In the essay on James Fanch (1704-1767), Karen E. Smith writes: While Fanch embraced religious enthusiasm and readily engaged in evangelistic outreach, he also took seriously the need to challenge people to think about their faith. Two helps for the devotional life which Fanch believed might aid a believer trying to find the right balance between heart and mind in the Christian life were: 1) a spiritual friend, and 2) good reading. Fanch suggests that in order for a person to grow spiritually, it is important to be guided by a faithful friend. This spiritual advisor should be chosen carefully. Fanch argued that one should only choose a friend who was “judiciously severe upon his own conduct” and had the ability both to discuss and advise on personal reading. Fanch argued that books should be chosen with care and read with a purpose. . . . Fanch was in favor of study, yet, he warned against reading too much. He suggested that too much reading could render an individual incapable of independent thought. He wrote:
Read no more books than you can well digest: over-reading hinders thinking, and tends to fill the mind with other men’s sentiments instead of one’s own. Very few men, comparatively, are able to be at once both very great readers and close thinkers; it is but little imagined how much sound knowledge may be gained by a few good books well-studied. Some, by the multitude of their quotations, would seem as though they had read everything, and understood every-thing; but, at a nearer view, they do not appear such extraordinary proficients; for sometimes a great reader and a considerable linguist, proves but a dull reasoner.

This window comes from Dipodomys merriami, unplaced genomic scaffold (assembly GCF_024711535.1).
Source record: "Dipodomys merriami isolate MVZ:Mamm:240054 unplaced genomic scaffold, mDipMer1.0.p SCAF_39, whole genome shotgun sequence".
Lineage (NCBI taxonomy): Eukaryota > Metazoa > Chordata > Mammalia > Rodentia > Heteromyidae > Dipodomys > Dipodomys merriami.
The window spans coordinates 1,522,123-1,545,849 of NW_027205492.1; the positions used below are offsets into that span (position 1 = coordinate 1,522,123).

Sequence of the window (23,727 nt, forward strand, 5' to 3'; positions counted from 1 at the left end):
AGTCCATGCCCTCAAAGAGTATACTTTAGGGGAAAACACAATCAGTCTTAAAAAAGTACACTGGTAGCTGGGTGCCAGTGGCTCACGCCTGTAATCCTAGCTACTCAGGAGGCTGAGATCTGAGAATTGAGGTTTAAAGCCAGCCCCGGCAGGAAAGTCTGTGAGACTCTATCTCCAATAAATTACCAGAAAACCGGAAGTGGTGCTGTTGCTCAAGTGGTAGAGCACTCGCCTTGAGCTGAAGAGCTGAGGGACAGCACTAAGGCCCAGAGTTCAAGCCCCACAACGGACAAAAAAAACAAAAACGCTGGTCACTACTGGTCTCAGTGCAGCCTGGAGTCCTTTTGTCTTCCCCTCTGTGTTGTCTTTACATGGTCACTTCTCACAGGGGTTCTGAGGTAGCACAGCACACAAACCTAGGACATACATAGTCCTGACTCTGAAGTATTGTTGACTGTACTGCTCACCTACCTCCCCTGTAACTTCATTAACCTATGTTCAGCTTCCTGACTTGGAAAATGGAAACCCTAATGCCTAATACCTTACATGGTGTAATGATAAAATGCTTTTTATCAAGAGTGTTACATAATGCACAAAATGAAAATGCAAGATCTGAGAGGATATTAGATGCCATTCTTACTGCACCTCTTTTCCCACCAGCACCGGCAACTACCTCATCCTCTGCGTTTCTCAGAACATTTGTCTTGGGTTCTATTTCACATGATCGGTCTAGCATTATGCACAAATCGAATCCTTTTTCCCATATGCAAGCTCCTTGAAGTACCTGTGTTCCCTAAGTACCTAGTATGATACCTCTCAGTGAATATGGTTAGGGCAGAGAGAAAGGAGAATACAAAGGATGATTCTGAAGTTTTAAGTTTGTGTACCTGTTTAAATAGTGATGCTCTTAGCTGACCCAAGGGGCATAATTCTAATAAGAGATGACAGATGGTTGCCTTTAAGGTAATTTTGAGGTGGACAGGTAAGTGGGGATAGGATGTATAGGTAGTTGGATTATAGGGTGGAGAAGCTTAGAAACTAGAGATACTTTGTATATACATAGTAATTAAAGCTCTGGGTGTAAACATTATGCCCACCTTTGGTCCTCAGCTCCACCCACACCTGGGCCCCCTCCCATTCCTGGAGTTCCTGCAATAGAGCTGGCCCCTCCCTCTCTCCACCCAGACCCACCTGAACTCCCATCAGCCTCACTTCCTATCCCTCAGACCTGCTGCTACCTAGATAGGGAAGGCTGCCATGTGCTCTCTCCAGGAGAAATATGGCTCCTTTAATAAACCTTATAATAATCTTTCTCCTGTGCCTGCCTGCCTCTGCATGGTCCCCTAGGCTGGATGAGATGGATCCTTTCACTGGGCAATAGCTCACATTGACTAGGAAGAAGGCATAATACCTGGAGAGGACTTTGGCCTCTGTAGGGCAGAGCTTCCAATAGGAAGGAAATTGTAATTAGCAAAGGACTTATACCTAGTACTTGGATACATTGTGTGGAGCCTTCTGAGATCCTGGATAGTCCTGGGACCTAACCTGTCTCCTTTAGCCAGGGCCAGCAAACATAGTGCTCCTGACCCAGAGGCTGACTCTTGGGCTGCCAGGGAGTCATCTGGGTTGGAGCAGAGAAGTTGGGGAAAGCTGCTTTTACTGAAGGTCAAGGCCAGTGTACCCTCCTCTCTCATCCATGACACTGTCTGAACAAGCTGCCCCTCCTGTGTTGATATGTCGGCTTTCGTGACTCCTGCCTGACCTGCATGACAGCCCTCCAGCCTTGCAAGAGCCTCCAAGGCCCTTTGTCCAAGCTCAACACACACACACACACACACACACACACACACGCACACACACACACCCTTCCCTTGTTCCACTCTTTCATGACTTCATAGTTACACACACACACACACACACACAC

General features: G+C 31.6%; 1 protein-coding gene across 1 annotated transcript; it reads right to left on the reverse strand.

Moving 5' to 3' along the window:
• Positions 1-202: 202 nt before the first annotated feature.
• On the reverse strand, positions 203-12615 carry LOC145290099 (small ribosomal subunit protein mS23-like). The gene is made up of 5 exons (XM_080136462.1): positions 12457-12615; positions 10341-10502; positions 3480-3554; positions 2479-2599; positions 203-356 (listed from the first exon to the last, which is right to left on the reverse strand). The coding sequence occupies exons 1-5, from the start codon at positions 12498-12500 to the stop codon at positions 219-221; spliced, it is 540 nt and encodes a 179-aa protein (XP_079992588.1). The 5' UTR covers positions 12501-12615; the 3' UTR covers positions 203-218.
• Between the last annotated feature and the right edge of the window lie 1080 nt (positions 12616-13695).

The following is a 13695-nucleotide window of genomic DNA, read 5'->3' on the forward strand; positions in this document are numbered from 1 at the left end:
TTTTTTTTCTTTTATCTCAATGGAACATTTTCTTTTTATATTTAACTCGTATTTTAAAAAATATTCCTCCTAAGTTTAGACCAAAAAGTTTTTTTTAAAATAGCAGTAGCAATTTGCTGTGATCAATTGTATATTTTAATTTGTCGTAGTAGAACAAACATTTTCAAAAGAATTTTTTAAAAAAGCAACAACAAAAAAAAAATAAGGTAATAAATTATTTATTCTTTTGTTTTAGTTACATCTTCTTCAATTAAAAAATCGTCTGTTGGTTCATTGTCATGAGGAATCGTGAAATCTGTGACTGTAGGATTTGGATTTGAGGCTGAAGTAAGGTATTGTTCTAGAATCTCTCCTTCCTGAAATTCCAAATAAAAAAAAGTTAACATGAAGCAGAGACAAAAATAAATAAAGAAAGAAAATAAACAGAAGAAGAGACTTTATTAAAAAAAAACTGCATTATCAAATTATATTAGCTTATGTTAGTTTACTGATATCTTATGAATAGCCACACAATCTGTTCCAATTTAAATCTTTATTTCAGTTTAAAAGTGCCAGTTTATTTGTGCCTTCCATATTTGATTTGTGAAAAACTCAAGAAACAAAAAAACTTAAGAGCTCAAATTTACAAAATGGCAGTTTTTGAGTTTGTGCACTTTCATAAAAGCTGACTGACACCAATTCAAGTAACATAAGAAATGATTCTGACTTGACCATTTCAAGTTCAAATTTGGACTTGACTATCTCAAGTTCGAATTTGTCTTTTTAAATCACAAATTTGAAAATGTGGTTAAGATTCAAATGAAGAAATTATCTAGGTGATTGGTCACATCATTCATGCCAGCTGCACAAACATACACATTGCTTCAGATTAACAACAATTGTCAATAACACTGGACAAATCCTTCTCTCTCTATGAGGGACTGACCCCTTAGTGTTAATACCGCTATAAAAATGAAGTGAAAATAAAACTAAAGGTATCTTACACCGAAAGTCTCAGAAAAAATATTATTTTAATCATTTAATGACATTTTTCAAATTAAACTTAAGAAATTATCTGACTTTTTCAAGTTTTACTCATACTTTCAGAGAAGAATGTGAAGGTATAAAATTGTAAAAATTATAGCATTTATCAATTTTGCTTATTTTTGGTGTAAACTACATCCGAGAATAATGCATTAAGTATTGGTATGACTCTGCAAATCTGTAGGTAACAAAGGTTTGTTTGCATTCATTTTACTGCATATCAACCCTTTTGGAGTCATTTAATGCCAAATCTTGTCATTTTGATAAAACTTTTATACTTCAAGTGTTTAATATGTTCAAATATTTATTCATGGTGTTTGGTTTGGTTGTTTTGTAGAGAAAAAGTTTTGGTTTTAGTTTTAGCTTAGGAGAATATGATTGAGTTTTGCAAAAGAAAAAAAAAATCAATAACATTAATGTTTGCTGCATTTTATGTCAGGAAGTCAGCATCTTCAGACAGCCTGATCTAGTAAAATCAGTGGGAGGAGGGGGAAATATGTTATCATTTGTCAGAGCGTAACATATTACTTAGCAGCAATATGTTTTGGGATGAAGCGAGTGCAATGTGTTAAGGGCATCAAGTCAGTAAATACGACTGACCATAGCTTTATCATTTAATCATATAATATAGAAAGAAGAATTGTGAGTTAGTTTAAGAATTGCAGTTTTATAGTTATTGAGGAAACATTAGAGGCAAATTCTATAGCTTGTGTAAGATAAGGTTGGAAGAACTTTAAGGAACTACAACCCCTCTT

Fanch concludes with these final points of advice about reading:
1) make your collection of standard-books deliberately;
2) read books of controversy slowly and studiously, and no more than you have just cause to consult;
3) read books of meditation, practical piety and devotion frequently and most seriously;
4) read the Bible daily.